Democratic Whip Steny HoyerSteny Hamilton HoyerCongress punts fight over Dreamers to March Calls mount from Dems to give platform to Trump accusers  Citing deficits, House GOP to take aim at entitlements MORE (Md.) on Thursday blasted Minority Leader Nancy PelosiNancy Patricia D'Alesandro PelosiLawmakers feel pressure on guns Former Pelosi challenger: I have no 'interest in running for leadership again' Congress punts fight over Dreamers to March MORE's (D-Calif.) remarks about white men working on an immigration agreement as "offensive." 

“The five white guys I call them, you know," Pelosi said, referring to five bipartisan lawmakers, including Hoyer, leading efforts to salvage the Deferred Action for Childhood Arrivals (DACA) program. All five of the male lawmakers are white.

"Are they going to open a hamburger stand next or what?" she said, referring to the popular fast food restaurant "Five Guys."

Hoyer pushed back against the remarks.

“That comment is offensive. I am committed to ensuring DREAMers are protected and I will welcome everyone to the table who wants to get this done,” he told Politico in a statement, using the nickname referring to recipients of the DACA program.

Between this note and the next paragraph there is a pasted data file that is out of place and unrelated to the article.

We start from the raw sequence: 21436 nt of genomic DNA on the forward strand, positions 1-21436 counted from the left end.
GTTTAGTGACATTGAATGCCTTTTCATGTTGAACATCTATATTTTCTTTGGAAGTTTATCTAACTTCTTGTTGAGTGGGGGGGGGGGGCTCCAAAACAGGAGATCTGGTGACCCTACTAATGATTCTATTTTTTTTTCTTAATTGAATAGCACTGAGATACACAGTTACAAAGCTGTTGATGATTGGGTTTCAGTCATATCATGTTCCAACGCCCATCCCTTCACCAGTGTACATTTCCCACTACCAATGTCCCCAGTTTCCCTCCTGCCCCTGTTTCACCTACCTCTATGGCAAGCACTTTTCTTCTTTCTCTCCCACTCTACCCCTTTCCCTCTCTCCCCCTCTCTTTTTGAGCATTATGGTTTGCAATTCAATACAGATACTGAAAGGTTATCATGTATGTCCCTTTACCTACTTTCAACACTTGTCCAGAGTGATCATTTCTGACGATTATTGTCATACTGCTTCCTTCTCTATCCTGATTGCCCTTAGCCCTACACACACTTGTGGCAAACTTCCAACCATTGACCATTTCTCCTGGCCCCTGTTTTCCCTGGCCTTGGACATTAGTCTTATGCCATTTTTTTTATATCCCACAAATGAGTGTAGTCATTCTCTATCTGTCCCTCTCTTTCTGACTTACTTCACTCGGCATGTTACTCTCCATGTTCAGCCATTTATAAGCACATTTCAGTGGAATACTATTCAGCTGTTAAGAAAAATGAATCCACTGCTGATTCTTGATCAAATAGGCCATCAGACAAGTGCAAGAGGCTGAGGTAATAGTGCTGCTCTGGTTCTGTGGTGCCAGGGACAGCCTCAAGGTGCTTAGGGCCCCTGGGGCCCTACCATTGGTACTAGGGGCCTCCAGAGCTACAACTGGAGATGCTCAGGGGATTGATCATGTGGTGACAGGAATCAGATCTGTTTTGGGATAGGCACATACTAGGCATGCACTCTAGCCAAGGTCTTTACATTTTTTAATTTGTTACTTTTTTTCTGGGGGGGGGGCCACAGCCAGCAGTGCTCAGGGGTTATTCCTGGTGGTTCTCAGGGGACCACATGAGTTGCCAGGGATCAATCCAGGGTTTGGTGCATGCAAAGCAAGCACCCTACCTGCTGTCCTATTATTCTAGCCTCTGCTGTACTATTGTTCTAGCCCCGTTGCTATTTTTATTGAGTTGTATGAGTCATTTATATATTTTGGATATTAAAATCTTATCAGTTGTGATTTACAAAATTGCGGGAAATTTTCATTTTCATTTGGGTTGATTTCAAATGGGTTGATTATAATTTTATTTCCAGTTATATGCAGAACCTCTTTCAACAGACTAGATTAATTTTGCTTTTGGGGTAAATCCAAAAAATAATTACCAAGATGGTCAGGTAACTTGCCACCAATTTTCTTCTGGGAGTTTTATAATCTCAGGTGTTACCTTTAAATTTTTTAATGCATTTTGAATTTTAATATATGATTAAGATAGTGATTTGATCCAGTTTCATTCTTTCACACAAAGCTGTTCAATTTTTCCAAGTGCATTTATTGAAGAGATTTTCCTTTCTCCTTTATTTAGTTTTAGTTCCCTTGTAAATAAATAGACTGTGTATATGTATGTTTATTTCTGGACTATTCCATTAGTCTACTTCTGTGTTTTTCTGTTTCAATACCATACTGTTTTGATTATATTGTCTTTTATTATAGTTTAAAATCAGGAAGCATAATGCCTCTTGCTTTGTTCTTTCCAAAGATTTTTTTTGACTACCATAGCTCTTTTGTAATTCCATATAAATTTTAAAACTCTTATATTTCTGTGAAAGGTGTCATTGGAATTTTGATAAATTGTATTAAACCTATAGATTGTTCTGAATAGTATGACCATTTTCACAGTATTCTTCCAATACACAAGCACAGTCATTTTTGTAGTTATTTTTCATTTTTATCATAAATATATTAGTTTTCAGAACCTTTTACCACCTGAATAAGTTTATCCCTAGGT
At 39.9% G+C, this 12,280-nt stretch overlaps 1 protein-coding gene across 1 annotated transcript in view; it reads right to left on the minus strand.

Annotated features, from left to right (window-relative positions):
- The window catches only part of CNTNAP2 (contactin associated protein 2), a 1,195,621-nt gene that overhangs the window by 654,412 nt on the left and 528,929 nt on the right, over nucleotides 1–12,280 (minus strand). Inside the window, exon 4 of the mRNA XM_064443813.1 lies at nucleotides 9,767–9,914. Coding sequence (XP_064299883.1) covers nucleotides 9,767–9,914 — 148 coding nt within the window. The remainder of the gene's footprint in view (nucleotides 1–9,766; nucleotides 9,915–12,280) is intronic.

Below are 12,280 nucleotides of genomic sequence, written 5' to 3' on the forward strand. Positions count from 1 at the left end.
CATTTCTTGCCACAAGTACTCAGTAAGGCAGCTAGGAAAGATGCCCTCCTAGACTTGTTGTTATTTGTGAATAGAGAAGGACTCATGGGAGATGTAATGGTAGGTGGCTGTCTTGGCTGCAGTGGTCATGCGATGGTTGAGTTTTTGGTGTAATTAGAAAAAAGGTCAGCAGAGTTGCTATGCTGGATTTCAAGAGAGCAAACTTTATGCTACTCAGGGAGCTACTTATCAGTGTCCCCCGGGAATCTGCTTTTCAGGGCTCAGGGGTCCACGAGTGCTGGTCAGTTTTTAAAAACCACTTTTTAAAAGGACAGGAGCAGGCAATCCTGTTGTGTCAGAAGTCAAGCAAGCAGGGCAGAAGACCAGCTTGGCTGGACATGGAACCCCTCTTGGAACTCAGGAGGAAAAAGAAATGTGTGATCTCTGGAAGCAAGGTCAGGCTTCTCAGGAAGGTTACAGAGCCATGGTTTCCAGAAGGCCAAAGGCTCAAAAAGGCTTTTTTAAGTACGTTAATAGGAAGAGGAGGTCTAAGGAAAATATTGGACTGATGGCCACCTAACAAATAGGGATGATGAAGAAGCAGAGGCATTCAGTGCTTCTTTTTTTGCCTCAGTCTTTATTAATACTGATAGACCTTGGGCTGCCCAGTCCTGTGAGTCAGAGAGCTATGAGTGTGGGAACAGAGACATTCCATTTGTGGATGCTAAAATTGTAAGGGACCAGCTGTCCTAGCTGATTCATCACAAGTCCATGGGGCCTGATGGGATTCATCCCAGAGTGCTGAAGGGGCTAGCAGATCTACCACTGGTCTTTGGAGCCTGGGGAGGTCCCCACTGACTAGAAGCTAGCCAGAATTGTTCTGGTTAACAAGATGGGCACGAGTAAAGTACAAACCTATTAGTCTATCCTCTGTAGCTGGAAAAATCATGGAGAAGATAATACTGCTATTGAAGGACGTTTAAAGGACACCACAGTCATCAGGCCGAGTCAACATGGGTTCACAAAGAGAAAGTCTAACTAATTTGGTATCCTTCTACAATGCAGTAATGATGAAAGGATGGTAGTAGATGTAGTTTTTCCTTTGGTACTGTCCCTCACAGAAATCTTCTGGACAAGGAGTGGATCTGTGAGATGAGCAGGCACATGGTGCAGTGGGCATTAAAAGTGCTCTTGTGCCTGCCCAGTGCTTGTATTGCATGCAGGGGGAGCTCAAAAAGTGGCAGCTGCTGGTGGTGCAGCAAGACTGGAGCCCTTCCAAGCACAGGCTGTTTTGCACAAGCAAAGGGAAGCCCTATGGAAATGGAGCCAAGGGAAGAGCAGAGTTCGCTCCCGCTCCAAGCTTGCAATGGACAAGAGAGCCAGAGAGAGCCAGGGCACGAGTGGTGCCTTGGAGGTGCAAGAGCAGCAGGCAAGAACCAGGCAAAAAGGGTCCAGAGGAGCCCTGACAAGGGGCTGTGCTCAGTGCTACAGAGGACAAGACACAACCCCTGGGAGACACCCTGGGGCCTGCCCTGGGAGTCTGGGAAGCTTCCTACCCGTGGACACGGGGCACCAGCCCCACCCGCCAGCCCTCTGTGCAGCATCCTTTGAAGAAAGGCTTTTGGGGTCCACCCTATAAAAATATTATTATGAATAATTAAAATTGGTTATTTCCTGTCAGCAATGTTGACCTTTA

Hoyer was one of more than 20 bipartisan legislators from the House and Senate who met with President TrumpDonald John TrumpAccuser says Trump should be afraid of the truth Woman behind pro-Trump Facebook page denies being influenced by Russians Shulkin says he has White House approval to root out 'subversion' at VA MORE on Tuesday to discuss a possible deal on the Obama-era program, which will expire in March. 

Pelosi earlier this week suggested it was a mistake not to include minority representatives in the discussions.

“The sensitivity even on the wording is really important [and] for people who are engaged in these issues to be there at the table. They’ve been working on it in a bipartisan way for a long time,” Pelosi said. 

Hoyer maintained that no agreement came out of the meeting, though Senate Democrats suggested there was a preliminary agreement on Republican demands for enhanced border security and immigration policy changes.